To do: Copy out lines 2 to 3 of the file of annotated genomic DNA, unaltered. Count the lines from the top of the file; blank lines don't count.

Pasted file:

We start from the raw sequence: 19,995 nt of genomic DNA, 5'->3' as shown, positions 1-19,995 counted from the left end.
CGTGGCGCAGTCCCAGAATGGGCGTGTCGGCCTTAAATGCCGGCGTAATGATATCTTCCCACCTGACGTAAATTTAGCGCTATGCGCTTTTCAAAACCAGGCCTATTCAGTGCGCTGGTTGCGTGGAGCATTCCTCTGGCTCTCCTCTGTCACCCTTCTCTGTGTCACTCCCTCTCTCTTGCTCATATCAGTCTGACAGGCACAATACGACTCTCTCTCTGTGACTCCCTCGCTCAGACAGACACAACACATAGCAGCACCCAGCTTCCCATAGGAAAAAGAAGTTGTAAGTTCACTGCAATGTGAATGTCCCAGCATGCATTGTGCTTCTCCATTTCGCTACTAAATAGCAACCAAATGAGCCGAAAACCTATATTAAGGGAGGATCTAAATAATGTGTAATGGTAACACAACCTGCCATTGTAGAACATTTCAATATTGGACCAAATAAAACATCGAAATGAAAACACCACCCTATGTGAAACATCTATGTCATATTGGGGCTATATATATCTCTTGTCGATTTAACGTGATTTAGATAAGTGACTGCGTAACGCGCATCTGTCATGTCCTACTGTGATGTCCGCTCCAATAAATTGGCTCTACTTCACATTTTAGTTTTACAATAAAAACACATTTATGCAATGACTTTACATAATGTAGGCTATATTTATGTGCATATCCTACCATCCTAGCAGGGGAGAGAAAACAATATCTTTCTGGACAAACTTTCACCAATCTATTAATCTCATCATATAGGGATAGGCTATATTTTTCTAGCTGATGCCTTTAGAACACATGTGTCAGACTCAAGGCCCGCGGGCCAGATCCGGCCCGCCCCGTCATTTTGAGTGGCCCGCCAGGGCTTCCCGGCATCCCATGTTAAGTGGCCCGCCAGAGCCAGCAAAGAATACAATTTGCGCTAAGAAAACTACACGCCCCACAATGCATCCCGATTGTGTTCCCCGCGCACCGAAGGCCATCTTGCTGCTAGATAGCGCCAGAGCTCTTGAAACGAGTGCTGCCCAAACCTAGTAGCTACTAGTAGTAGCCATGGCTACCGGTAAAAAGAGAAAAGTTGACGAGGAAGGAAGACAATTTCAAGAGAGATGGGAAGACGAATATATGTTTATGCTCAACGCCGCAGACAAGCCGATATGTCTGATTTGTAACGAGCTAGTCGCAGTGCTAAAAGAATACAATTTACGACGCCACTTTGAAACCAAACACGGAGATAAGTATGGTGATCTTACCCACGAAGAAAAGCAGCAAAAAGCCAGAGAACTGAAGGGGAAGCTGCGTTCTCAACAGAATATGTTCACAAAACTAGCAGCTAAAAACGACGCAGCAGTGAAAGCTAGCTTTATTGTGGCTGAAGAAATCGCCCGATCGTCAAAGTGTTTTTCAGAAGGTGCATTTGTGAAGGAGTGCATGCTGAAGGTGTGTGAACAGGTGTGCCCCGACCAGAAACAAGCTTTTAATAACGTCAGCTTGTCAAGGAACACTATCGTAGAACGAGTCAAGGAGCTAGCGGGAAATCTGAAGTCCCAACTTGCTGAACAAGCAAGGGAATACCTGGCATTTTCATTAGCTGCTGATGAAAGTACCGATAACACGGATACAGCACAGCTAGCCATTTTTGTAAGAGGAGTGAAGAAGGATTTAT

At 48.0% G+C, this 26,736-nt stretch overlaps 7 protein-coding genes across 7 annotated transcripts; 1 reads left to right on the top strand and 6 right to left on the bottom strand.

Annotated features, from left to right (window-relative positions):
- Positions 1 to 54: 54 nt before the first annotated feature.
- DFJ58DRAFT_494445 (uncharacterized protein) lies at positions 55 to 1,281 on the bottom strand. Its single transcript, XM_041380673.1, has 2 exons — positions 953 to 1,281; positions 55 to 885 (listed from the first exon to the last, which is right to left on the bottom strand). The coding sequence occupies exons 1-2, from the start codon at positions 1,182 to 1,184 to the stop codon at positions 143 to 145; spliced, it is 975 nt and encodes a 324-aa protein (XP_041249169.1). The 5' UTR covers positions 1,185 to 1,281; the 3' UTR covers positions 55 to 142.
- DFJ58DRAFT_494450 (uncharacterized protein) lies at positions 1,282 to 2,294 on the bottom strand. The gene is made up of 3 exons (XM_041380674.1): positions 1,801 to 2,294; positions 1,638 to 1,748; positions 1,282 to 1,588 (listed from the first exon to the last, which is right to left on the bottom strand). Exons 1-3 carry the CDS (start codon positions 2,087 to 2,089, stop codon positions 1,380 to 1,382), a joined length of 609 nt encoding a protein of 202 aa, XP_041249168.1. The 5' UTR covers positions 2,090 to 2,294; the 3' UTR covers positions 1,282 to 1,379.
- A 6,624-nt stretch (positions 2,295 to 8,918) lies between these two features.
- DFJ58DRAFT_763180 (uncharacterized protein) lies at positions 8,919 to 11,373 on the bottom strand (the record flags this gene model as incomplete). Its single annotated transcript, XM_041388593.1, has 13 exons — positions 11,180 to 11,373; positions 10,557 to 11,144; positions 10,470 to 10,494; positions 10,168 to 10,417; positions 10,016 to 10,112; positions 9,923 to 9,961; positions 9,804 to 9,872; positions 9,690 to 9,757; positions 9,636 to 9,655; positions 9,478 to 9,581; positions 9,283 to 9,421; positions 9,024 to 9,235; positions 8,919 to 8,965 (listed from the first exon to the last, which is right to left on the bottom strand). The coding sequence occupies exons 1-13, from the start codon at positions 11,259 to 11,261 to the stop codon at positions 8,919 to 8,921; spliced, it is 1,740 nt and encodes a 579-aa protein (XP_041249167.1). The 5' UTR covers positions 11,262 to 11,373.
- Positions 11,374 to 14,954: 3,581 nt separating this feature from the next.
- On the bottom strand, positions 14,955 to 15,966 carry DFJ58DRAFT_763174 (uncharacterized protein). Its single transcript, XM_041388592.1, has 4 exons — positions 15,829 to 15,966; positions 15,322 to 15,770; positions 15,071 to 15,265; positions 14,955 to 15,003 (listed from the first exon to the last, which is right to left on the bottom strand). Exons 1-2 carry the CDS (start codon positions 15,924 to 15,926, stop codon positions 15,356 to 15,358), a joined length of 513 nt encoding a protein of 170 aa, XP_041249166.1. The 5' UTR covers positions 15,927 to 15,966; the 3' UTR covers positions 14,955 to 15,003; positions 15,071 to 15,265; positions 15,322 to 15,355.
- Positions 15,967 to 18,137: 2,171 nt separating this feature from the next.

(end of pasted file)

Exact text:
CGTGGCGCAGTCCCAGAATGGGCGTGTCGGCCTTAAATGCCGGCGTAATGATATCTTCCCACCTGACGTAAATTTAGCGCTATGCGCTTTTCAAAACCAGGCCTATTCAGTGCGCTGGTTGCGTGGAGCATTCCTCTGGCTCTCCTCTGTCACCCTTCTCTGTGTCACTCCCTCTCTCTTGCTCATATCAGTCTGACAGGCACAATACGACTCTCTCTCTGTGACTCCCTCGCTCAGACAGACACAACACATAGCAGCACCCAGCTTCCCATAGGAAAAAGAAGTTGTAAGTTCACTGCAATGTGAATGTCCCAGCATGCATTGTGCTTCTCCATTTCGCTACTAAATAGCAACCAAATGAGCCGAAAACCTATATTAAGGGAGGATCTAAATAATGTGTAATGGTAACACAACCTGCCATTGTAGAACATTTCAATATTGGACCAAATAAAACATCGAAATGAAAACACCACCCTATGTGAAACATCTATGTCATATTGGGGCTATATATATCTCTTGTCGATTTAACGTGATTTAGATAAGTGACTGCGTAACGCGCATCTGTCATGTCCTACTGTGATGTCCGCTCCAATAAATTGGCTCTACTTCACATTTTAGTTTTACAATAAAAACACATTTATGCAATGACTTTACATAATGTAGGCTATATTTATGTGCATATCCTACCATCCTAGCAGGGGAGAGAAAACAATATCTTTCTGGACAAACTTTCACCAATCTATTAATCTCATCATATAGGGATAGGCTATATTTTTCTAGCTGATGCCTTTAGAACACATGTGTCAGACTCAAGGCCCGCGGGCCAGATCCGGCCCGCCCCGTCATTTTGAGTGGCCCGCCAGGGCTTCCCGGCATCCCATGTTAAGTGGCCCGCCAGAGCCAGCAAAGAATACAATTTGCGCTAAGAAAACTACACGCCCCACAATGCATCCCGATTGTGTTCCCCGCGCACCGAAGGCCATCTTGCTGCTAGATAGCGCCAGAGCTCTTGAAACGAGTGCTGCCCAAACCTAGTAGCTACTAGTAGTAGCCATGGCTACCGGTAAAAAGAGAAAAGTTGACGAGGAAGGAAGACAATTTCAAGAGAGATGGGAAGACGAATATATGTTTATGCTCAACGCCGCAGACAAGCCGATATGTCTGATTTGTAACGAGCTAGTCGCAGTGCTAAAAGAATACAATTTACGACGCCACTTTGAAACCAAACACGGAGATAAGTATGGTGATCTTACCCACGAAGAAAAGCAGCAAAAAGCCAGAGAACTGAAGGGGAAGCTGCGTTCTCAACAGAATATGTTCACAAAACTAGCAGCTAAAAACGACGCAGCAGTGAAAGCTAGCTTTATTGTGGCTGAAGAAATCGCCCGATCGTCAAAGTGTTTTTCAGAAGGTGCATTTGTGAAGGAGTGCATGCTGAAGGTGTGTGAACAGGTGTGCCCCGACCAGAAACAAGCTTTTAATAACGTCAGCTTGTCAAGGAACACTATCGTAGAACGAGTCAAGGAGCTAGCGGGAAATCTGAAGTCCCAACTTGCTGAACAAGCAAGGGAATACCTGGCATTTTCATTAGCTGCTGATGAAAGTACCGATAACACGGATACAGCACAGCTAGCCATTTTTGTAAGAGGAGTGAAGAAGGATTTAT

At 48.0% G+C, this 26,736-nt stretch overlaps 7 protein-coding genes across 7 annotated transcripts; 1 reads left to right on the top strand and 6 right to left on the bottom strand.